Want to know how to read the Old Testament? Here's a quick primer: Martin Luther said that everything bad in the Old Testament (and there's a lot) is there to point out our sin, while everything good in the Old Testament is there to point us to our Savior. Remember this pithy little couplet, and you'll be well on your way to understanding what can often seem to be an intimidating and inscrutable collection of books.
Consider Joseph, for example. His life, like all of ours, is a mixed bag: some bad, some good. There's no question that we can learn a lot of good from reading about Joseph's life. His refusal to sleep withPotiphar's wife stands out. The Bible never tells us that, after all Joseph had been through, his faith in God wavered. In fact, it tells us just the opposite. When he finally encounters his brothers years after they sold him into slavery and lied to their father about him dying-and he now has the power and the authority to enact some serious vengeance-he extends tremendous grace saying, "What you intended for evil, God intended for good." Amazing.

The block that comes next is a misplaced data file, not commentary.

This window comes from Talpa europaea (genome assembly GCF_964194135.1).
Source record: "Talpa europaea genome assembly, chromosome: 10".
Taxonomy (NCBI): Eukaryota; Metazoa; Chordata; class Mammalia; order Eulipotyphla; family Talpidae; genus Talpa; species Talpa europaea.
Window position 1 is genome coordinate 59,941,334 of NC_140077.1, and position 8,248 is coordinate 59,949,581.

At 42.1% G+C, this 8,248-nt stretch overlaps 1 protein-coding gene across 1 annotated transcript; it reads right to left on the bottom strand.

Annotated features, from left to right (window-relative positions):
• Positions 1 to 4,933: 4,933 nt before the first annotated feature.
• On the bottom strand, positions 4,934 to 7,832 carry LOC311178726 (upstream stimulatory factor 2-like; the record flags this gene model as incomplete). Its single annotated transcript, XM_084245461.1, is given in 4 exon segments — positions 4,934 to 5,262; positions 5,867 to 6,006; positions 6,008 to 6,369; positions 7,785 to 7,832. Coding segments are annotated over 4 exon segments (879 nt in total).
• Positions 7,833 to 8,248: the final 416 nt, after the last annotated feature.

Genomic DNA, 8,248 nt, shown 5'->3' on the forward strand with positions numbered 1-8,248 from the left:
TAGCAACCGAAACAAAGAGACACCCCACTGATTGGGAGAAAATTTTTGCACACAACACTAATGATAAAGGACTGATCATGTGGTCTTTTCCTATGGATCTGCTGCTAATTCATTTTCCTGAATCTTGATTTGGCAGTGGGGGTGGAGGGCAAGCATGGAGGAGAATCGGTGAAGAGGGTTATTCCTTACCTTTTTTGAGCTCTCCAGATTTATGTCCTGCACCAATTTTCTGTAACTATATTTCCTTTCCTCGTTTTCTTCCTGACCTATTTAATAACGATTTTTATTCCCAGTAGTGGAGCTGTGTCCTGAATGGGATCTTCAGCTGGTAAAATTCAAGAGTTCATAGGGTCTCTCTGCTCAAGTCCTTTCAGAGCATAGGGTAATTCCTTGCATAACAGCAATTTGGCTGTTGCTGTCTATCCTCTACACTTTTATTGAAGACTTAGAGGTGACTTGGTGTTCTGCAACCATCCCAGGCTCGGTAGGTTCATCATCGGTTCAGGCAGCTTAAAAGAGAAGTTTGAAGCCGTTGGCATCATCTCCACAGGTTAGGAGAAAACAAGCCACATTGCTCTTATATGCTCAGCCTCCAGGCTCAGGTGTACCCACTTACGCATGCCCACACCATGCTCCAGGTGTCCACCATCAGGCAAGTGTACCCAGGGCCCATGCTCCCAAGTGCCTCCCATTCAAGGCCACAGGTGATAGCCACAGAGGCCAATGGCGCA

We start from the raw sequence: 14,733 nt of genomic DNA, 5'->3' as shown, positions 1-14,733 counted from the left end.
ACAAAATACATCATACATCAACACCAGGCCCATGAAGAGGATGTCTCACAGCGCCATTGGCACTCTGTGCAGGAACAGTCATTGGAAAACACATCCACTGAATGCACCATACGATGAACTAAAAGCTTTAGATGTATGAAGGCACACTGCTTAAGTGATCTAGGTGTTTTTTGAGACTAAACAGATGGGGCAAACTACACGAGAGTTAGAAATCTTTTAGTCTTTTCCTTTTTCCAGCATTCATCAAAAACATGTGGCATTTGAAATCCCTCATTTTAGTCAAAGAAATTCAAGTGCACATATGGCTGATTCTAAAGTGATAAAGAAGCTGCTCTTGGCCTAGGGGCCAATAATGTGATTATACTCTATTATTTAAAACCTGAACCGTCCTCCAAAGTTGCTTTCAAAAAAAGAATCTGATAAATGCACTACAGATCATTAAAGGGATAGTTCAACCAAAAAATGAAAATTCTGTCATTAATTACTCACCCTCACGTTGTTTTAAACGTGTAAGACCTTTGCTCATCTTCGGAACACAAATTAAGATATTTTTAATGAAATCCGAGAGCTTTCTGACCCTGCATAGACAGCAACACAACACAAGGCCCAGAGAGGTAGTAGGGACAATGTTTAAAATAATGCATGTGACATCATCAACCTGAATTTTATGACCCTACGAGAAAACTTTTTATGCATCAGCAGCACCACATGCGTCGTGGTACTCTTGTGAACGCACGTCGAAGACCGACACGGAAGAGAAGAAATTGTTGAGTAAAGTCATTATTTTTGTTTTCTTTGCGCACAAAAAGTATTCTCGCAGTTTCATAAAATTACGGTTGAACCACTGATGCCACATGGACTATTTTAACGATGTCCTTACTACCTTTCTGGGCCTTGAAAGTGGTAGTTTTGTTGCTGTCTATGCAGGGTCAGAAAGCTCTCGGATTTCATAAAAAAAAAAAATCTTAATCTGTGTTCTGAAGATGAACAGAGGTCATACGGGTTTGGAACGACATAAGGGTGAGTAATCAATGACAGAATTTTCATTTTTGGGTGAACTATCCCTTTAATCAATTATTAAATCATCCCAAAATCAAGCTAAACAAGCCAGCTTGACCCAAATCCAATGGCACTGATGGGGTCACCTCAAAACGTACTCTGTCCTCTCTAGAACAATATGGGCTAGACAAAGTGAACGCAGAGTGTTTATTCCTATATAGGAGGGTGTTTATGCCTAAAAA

But Joseph wasn't always gracious and humble. In fact, when we first meet Joseph, he's a spoiled brat. He was his father's favorite son, and he knew it. While his older brothers had to break their backs toiling in the fields, Joseph got to stay at home. When Joseph has two separate dreams which imply that his brothers (and even his mother and father!) will eventually bow down to him, he doesn't hesitate to go out into the fields to share the dreams with his family. It's no wonder that the Bible says his brothers "hated him, and could not speak peaceably to him" (Genesis 37:4). I certainly know what I would have done if my youngest brother had been so impertinent.